Black Cat & Dog Syndrome 2017-04-11T20:47:23+00:00

Black Cat & Dog Syndrome

Black Puppies and Kittens Face Discrimination

Dark-coated animals tend to linger in shelters the longest, and in many cases the first in line to be euthanized. If you are interested in a black lab, black mixed breed, or black cat, please contact us ASAP. There are so many that need homes NOW. All the babies below were rescued by Angels On Wheels Animal Rescue and have now found their forever homes. Thank you to everyone who gave these sweet beauties below wonderful homes.

Did you know? Both the black cat and dog are doomed when they are brought to a pound because black animals, particularly black labs or lab mixes, are euthanized at a horrifying rate at many pounds and shelters because people pass them up for lighter-colored dogs. If you are thinking about adopting a dog, please don’t overlook black dogs, because they are just as loving and wonderful as lighter-colored dogs!

Black dogs are commonly the last, if at all, to be adopted. Destined for death in many shelters, they are passed up for whatever reason.  Big, black dogs are often the last to be adopted from animal shelters — a phenomenon known in pet rescue circles as “black dog syndrome.”  To the uninitiated, the idea seems so strange — doggie discrimination? But among those in animal rescue circles, the phenomenon is commonplace enough to have earned its own name: “black dog syndrome.”  There aren’t a lot of stats out there on this, but  I think that every person that has worked in a shelter can attest that in shelters animals with black coats can be somewhat harder to adopt out — or to even get noticed.”  They’re the hardest to adopt out, they’re in the shelters the longest and therefore, they’re most likely to be euthanized if nothing happens.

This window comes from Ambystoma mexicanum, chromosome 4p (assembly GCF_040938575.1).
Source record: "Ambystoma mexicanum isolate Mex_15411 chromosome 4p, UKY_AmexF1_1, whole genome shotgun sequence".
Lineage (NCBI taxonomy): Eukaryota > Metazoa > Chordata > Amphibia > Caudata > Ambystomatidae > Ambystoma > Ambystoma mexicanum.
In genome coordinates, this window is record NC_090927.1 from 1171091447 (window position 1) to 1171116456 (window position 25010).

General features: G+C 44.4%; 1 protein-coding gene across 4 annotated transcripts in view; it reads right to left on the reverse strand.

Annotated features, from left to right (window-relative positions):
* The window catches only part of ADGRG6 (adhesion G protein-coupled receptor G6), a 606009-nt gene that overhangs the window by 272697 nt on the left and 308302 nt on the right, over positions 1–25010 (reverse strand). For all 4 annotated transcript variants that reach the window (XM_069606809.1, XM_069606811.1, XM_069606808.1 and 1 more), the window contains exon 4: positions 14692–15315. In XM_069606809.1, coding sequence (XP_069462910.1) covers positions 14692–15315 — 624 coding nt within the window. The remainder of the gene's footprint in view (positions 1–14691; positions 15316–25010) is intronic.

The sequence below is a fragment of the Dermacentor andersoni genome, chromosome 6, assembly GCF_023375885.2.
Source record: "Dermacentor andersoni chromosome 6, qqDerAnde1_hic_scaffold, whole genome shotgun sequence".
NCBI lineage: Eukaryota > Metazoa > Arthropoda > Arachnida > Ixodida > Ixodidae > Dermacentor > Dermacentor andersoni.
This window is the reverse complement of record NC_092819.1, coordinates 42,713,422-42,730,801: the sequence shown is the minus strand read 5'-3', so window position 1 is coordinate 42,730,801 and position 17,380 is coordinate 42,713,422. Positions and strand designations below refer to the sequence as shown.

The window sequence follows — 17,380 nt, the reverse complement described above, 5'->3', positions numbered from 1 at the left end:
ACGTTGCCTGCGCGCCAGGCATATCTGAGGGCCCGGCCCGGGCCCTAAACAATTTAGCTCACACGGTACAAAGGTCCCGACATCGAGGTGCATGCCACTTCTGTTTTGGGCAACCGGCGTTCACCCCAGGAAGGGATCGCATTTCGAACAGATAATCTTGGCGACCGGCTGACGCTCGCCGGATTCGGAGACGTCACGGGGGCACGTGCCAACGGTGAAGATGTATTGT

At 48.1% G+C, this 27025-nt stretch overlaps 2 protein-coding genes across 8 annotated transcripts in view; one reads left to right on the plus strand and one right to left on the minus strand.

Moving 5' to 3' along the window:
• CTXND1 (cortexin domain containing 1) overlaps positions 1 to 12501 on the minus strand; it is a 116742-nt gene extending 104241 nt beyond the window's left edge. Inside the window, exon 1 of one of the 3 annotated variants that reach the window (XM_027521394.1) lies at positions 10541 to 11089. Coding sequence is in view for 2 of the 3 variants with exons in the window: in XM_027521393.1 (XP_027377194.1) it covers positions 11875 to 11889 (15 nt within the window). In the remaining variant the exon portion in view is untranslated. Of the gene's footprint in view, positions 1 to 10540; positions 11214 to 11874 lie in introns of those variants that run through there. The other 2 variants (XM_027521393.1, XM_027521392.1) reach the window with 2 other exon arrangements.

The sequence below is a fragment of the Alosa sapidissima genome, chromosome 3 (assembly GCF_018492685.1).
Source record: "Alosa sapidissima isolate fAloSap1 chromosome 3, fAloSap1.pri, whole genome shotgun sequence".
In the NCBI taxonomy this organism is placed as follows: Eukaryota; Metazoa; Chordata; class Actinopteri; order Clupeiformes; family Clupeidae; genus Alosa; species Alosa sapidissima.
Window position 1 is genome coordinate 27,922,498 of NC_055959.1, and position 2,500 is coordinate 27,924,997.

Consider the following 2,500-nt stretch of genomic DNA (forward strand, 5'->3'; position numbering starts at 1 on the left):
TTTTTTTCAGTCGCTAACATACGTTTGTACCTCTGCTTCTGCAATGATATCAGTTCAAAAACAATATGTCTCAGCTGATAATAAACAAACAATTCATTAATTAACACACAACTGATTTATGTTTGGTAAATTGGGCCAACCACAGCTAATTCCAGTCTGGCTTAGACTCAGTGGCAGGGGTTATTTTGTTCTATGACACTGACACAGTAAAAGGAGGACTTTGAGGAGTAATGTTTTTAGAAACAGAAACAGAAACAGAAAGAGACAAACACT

Other of theories about why people might not want black dogs in animal shelters. It’s mostly an unconscious thing, she says, which may explain why black cats have the same problems finding a home. People who are aware of superstitions about black cats (don’t let them cross your path!) may also be unconsciously harboring superstitions about black dogs.

In British folklore, such as stories by Sir Arthur Conan Doyle and Sir Walter Scott, the black dog is a creepy, spectral figure that haunts cemeteries and is an omen of death. Another Englishman, Winston Churchill, battled serious bouts of depression which he called “the black dog.”

But some speculate that black dogs just don’t have the right look to catch the eye of potential adopters.  “Black dogs might appear older; even when they’re young, they have bits of facial hair that may be white or gray.   Some people turn in their black dogs to the shelters because they’ve gotten new furniture and don’t like the dark fur their pet sheds.

Too hard to see

But it may be the simplest reason that’s costing these dogs a good home — their black coats can make them invisible in poorly lit kennels. (Same problem happens with amateur photos on shelters’ Web sites, which is how many people find the dog they intend to adopt.)

Sometimes if a potential adopter sees a whole row of black dogs, they think, ‘Maybe they’re not being adopted for a good reason. Maybe there’s something wrong with these dogs.  So volunteers at some shelters put extra energy into getting their black dogs noticed. They place brightly colored, eye-catching blankets and toys in their kennels. At Bernstein’s shelters, they tie pink ribbons around the necks of the girls, and fasten big bow ties around the necks of the boys.


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